Riff with the Nasifs

Emily McNally, Staff Writer

Chances are you’ve heard of senior Kat Nasif. She’s practically involved in every activity at school: she’s a four-year varsity cross country athlete, the co-captain of the Robotics team and a student researcher for ASI. You may know these things about Kat, but a lesser-known hobby of hers is, drumroll please…or should I say strum the guitar?

In middle school, Kat’s father, Michael Scruggs, helped her purchase her first “cheap-o” guitar off of Craigslist, kickstarting her musical hobby.

Kat has a diverse background with music: her great-grandmother was a church organist, her grandmother was a pianist and her father was a drummer in his high school’s punk band, “The Boonie Dogs.”

“To be honest, I was basically born from rock and roll,” Kat said. “My Dad played a lot of grunge/rock bands, think Garbage, Sohodolls, Oasis, around the house so I always had that musical influence in my life.”

From an early age, Kat can recall dancing around the living room to her father playing good old rock and roll, grunge and country music. With her father’s help, Kat started exploring those same genres. In the beginning, Kat would spend hours learning how to play various songs on the guitar. Through a series of YouTube videos, Kat taught herself how to read tablature, a form of music notation that focuses more on the finger positions than notes on a scale.

In addition to playing the guitar, Kat enjoys writing her own poetry, which has led to a budding interest in songwriting. Granted, she’s not on SoundCloud, but Kat still enjoys writing her own music and playing her acoustic guitar from time to time despite her commitment to the school’s robotics team.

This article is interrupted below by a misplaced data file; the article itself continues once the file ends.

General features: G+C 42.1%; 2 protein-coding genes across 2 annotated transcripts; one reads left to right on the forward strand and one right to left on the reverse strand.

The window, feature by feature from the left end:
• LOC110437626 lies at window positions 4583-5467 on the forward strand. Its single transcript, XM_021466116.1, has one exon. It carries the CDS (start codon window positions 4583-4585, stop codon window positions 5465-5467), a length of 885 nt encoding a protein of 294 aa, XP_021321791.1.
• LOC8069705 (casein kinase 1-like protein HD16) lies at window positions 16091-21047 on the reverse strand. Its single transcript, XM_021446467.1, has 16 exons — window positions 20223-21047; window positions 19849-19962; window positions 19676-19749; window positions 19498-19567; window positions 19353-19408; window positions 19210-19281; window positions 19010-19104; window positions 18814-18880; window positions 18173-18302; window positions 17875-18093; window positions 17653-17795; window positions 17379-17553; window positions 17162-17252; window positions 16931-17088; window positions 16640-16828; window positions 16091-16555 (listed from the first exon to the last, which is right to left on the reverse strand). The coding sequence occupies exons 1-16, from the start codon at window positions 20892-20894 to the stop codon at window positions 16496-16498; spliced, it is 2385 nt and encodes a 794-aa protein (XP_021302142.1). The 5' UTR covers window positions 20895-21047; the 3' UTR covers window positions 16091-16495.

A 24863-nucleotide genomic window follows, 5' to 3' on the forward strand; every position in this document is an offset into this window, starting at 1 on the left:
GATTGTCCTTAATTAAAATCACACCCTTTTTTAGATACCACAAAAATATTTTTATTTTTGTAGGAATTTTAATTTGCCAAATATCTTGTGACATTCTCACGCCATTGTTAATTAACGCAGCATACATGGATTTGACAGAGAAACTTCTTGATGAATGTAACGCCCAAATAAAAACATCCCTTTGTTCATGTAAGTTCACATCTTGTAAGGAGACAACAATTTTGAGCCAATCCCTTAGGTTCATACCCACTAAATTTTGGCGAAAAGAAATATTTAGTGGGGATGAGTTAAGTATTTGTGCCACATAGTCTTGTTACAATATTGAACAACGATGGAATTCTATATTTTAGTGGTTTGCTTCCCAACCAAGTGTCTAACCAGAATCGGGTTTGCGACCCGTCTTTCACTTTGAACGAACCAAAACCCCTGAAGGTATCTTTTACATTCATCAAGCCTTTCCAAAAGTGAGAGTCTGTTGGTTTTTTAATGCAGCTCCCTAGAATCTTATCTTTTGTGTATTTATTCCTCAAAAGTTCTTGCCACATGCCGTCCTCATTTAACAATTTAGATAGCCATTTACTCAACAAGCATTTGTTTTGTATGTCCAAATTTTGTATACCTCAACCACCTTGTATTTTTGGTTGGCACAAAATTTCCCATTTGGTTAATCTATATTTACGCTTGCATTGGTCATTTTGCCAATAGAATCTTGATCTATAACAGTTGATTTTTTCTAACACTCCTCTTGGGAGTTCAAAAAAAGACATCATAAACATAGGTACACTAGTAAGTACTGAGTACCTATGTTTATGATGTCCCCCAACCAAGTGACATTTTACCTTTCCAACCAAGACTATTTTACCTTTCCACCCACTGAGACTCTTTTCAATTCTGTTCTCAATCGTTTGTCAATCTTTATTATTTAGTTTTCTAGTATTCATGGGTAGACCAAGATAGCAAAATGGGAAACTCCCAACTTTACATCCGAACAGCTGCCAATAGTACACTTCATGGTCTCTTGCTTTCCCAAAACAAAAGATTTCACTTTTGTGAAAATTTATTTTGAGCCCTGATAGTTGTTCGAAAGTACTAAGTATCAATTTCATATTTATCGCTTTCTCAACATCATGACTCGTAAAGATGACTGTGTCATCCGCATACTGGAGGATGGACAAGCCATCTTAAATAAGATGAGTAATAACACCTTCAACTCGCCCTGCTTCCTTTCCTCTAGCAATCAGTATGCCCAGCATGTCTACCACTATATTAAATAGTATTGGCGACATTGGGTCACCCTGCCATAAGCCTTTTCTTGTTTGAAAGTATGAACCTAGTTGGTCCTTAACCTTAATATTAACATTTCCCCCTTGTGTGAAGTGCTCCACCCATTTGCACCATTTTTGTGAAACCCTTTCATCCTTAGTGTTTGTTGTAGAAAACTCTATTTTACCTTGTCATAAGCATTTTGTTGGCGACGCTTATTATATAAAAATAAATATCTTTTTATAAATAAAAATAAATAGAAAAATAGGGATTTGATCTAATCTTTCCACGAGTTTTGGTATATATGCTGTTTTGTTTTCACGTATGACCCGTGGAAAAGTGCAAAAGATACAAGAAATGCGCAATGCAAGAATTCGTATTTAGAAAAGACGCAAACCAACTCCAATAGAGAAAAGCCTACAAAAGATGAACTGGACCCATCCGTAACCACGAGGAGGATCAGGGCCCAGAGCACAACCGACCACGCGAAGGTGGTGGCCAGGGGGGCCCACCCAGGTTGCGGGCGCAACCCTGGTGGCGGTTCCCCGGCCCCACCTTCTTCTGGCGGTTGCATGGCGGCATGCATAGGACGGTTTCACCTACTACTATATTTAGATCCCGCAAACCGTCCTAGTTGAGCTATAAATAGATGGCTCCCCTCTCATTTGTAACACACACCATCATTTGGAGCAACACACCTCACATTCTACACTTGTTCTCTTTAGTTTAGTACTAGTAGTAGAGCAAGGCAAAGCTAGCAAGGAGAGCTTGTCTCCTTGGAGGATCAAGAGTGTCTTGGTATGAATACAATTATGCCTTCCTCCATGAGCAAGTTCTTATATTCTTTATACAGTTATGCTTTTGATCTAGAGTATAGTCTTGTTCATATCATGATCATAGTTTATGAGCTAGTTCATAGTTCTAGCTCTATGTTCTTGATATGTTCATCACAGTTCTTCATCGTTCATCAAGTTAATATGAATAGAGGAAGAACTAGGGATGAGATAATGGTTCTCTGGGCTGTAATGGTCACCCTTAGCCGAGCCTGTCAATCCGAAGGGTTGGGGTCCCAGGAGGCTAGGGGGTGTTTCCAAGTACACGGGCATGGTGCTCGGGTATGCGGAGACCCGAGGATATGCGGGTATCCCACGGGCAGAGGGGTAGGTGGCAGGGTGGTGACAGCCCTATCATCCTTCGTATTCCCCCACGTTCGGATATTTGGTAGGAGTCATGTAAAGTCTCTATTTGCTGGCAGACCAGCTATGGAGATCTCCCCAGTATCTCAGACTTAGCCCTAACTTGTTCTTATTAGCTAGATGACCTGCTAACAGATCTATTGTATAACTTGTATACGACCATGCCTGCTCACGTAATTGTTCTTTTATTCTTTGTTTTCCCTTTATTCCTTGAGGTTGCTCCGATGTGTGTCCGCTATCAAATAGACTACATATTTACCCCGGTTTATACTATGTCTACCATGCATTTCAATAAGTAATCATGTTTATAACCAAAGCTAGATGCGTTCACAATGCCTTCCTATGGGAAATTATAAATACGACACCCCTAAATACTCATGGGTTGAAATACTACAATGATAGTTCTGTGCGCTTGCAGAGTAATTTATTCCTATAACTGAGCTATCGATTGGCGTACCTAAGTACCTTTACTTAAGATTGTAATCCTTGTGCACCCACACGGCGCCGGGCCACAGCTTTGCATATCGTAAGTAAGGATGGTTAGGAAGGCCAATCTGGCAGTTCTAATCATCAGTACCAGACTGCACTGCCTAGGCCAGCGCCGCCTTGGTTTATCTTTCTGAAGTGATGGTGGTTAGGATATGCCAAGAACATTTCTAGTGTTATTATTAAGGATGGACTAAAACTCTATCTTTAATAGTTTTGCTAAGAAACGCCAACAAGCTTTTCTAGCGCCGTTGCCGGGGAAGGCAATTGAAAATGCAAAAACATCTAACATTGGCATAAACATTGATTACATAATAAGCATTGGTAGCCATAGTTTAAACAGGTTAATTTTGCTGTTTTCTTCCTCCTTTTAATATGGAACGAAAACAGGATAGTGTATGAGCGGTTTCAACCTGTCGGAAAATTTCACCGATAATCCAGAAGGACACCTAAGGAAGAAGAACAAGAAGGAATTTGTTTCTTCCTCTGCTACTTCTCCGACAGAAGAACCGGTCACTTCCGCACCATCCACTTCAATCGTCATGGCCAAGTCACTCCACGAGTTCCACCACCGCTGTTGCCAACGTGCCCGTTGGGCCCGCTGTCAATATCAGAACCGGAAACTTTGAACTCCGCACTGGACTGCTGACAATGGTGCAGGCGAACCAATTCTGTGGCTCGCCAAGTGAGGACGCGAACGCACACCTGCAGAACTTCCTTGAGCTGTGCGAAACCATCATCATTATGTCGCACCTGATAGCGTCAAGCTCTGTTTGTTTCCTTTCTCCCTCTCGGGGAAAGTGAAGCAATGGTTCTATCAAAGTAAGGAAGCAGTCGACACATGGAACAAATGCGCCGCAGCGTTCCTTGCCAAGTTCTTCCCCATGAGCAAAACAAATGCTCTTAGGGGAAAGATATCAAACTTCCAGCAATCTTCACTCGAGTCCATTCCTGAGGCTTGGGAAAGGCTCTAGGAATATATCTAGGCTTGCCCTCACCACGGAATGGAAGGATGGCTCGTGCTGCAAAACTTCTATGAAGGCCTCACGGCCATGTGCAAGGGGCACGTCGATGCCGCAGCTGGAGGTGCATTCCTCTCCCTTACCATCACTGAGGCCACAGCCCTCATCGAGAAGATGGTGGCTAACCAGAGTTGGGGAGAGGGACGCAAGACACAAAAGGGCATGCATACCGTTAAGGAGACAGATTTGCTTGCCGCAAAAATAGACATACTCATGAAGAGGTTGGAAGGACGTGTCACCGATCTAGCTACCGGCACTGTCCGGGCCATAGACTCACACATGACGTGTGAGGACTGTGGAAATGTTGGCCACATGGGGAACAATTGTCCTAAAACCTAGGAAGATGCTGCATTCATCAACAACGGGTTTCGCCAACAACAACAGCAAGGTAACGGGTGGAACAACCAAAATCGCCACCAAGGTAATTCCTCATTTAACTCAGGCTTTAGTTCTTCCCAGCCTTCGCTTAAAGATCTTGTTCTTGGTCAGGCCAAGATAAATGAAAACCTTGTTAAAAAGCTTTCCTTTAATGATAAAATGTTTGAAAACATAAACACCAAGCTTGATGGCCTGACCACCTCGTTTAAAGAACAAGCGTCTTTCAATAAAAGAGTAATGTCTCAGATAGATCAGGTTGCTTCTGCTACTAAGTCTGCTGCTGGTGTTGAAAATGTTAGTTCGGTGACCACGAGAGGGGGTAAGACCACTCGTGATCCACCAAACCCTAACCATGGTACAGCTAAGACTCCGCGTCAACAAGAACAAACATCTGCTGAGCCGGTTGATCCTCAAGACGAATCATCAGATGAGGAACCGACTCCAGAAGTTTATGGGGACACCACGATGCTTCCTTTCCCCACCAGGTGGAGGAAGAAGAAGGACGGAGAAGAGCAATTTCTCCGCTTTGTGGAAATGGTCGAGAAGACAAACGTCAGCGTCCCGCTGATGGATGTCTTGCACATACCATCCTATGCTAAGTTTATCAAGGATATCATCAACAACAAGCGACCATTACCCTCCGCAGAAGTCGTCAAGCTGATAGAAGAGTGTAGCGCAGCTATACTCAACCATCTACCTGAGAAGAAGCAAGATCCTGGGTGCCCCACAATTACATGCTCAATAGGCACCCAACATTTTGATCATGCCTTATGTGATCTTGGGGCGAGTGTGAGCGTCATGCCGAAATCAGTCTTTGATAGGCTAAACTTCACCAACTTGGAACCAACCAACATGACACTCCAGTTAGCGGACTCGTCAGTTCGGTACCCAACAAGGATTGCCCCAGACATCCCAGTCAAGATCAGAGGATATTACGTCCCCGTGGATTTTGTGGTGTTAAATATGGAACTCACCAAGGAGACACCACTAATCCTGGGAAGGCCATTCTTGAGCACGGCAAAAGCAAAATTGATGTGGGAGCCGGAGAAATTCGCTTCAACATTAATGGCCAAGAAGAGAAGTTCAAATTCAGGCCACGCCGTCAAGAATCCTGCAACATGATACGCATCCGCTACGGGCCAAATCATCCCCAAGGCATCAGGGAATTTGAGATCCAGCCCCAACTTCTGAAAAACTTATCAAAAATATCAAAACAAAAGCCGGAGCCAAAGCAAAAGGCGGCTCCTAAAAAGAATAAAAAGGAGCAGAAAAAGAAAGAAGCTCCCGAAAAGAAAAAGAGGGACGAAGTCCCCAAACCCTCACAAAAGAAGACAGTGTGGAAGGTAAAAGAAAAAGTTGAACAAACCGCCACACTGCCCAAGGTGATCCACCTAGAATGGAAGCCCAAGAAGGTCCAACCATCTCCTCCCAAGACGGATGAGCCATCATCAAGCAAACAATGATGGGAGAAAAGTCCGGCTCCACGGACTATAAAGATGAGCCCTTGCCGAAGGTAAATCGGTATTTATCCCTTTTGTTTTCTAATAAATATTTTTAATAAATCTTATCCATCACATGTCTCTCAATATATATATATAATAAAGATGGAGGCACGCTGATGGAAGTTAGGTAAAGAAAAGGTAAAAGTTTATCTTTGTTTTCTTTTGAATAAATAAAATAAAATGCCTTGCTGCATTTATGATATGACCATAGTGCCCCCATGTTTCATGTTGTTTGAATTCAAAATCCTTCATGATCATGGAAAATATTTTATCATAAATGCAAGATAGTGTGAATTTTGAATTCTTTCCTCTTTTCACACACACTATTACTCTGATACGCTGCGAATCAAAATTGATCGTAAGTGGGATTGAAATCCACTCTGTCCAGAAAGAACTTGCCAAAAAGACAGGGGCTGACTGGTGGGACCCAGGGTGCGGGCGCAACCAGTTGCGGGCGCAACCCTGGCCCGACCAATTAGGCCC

“I’ve always liked writing as a form of communication,” Kat said. “I’m totally a STEM person, but I feel like English is probably the most important subject you can learn as a student.”

Before she got involved with extracurriculars, Kat would perform at Red Rock cafe once a week. Now, she still plays there occasionally, but not nearly as much as she used to. On YouTube, Kat goes under the name “Kat Carsley” for privacy reasons. In videos she can be found singing and playing her guitar during open mics.

In terms of songwriting, Kat enjoys the rhyming aspect of writing lyrics and creating couplets out of them. From there, she puts chords behind them, occasionally inspired by past songs she’s listened to.

“I think songwriting in particular is very impactful if you do it in the right way,” Kat said. “There’s so many different ways you can portray emotions or a message.”

Kat’s song inspirations range from the emotions she’s feeling on a certain day to watershed moments in her life.

“I was very amazed at how quickly she developed as a guitar player,” Scruggs said. “Kat was a natural and quickly surpassed me from an artistic perspective. The songs she writes are amazing.”

Here is an excerpt from one of Kat’s original songs, “Don’t Trick Me”:

“And each cut burns deeper than the last

Each memory stained with blood

I try to quit but I can’t stop you

Cause you haunt me like a drug

And I’ve tried so hard to get you off my mind

So don’t trick me into thinking that you were ever really mine.”

Being part of the music community in general has introduced Kat to new opportunities, such as performing at open mics, and make friends she couldn’t have made without it. Kat enjoys catching up with Facebook friends she has met through their shared interest in music, some even hoping to take their playing to the next level.

She plans to take her guitar with her to college, and is looking forward to meeting new people who may share her interest.

Without a doubt, music has played a large part in her family’s life. But even though Kat has less time to play than she used to, it has, and will remain, an important aspect in her character.

“I think music gave her something to focus on when things weren’t going that well,” Scruggs said, “As she developed her skills as a player, Kat found it to be a great social outlet; a way to build friendships. She practiced for hours to learn to play the songs, she also learned how hard work would lead to success.”